QLM’s expansion has continued in recent weeks, with the switch to new, larger premises in Bristol, and the incorporation of the company in the USA.
QLM’s wealth of experience, expertise and talent continues to expand following our successful seed round of funding with the arrival of Dr Andrew Weld, who has joined the team as the Head of Research & Development.
Andrew read Physics at Durham University, then obtained his PhD in optical sensing from the Optoelectronics Research Centre (ORC) at Southampton University. Andrew will work closely with our CTO, Dr Xiao Ai, and our Senior Scientist, Dr James Titchener, driving the continuous innovation in optical and photonics designs that has both underpinned QLM’s progress so far and remains crucial to its success in the future. He will also further formalise the strong links QLM enjoys with academic collaborators as part of the SPLICE project and other collaborative ventures.
Andrew joins the team with over 15 years experience with optical sensor products, and a strong understanding of scaling business from the laboratory bench to commercial success, taking optical sensors from theoretical concepts through to commercial products. He was previously Head of Optical Research and Development at Sintela, responsible for developing optical hardware for Distributed Acoustic Sensing (DAS) in optical fibres.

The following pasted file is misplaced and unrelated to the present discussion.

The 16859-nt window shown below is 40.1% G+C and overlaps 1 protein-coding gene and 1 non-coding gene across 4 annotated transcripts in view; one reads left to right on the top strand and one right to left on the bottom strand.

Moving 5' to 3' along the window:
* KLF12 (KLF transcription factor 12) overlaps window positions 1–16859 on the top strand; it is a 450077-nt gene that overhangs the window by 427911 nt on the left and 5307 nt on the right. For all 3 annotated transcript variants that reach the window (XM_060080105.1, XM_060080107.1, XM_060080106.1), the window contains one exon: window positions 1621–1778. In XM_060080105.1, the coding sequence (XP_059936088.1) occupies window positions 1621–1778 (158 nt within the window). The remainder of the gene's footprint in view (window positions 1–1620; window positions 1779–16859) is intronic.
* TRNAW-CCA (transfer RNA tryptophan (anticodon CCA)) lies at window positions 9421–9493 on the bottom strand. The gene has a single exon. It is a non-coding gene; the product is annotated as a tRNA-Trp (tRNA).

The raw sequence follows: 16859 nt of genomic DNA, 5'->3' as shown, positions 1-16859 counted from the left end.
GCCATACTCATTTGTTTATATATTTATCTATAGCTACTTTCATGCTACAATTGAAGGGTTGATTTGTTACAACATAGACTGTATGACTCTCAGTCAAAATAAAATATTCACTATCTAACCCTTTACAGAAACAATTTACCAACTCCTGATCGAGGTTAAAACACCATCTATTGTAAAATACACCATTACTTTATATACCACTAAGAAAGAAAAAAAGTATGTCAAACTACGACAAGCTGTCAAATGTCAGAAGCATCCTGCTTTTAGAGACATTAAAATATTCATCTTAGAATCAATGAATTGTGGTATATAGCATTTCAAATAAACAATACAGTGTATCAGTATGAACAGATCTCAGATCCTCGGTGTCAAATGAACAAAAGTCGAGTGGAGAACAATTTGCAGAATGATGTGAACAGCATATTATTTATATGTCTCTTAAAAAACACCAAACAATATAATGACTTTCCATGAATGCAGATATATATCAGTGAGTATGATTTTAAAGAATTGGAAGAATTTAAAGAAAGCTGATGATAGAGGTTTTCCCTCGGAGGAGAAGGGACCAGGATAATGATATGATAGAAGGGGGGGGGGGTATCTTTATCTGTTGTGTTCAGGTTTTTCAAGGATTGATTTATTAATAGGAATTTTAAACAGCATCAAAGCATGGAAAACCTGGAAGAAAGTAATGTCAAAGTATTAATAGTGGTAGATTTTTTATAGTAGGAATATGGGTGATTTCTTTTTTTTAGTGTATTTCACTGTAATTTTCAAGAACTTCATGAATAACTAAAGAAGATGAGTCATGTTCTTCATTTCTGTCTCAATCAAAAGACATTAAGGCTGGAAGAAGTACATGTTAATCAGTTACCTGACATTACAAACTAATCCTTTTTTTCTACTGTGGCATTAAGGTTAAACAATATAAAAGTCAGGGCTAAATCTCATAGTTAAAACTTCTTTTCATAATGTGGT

Andrew said, “I feel very privileged to join the exceptional team at QLM on their quest to tackle greenhouse gas emissions. As carbon capture and storage technologies evolve, the need for monitoring sequestration facilities, along with natural gas extraction and transmission infrastructure becomes ever more significant. QLM’s optical sensing technique offers an elegant, sensitive and affordable solution. I’m excited to work with the team to drive this technology forwards even further.”
And in other news…
Following a very productive internship in the R&D team, Lauren Manton has joined QLM on a permanent basis as an R&D Engineer.
On the eve of COP26, QLM carried out the first trial of the quantum gas camera at a real-world site, hosted by SPLICE Project industrial partners National Grid Gas and supported by the National Physical Laboratory.